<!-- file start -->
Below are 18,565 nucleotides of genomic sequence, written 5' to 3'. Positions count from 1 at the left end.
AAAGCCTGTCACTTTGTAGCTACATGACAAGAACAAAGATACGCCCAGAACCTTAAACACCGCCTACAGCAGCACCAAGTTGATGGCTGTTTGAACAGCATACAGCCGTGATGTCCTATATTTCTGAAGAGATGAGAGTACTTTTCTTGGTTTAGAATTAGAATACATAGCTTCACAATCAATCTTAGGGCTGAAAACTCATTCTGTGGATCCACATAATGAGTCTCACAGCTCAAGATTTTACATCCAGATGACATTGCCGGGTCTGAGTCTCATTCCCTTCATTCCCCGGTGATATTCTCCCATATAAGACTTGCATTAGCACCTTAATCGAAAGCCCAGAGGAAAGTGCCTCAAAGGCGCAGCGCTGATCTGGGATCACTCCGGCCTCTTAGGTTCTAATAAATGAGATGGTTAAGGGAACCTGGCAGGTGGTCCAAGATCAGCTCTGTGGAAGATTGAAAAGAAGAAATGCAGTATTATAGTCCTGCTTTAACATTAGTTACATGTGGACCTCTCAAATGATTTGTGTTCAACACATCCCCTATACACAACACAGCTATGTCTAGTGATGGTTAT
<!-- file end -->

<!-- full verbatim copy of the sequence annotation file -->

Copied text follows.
Below are 18,565 nucleotides of genomic sequence, written 5' to 3'. Positions count from 1 at the left end.
AAAGCCTGTCACTTTGTAGCTACATGACAAGAACAAAGATACGCCCAGAACCTTAAACACCGCCTACAGCAGCACCAAGTTGATGGCTGTTTGAACAGCATACAGCCGTGATGTCCTATATTTCTGAAGAGATGAGAGTACTTTTCTTGGTTTAGAATTAGAATACATAGCTTCACAATCAATCTTAGGGCTGAAAACTCATTCTGTGGATCCACATAATGAGTCTCACAGCTCAAGATTTTACATCCAGATGACATTGCCGGGTCTGAGTCTCATTCCCTTCATTCCCCGGTGATATTCTCCCATATAAGACTTGCATTAGCACCTTAATCGAAAGCCCAGAGGAAAGTGCCTCAAAGGCGCAGCGCTGATCTGGGATCACTCCGGCCTCTTAGGTTCTAATAAATGAGATGGTTAAGGGAACCTGGCAGGTGGTCCAAGATCAGCTCTGTGGAAGATTGAAAAGAAGAAATGCAGTATTATAGTCCTGCTTTAACATTAGTTACATGTGGACCTCTCAAATGATTTGTGTTCAACACATCCCCTATACACAACACAGCTATGTCTAGTGATGGTTAT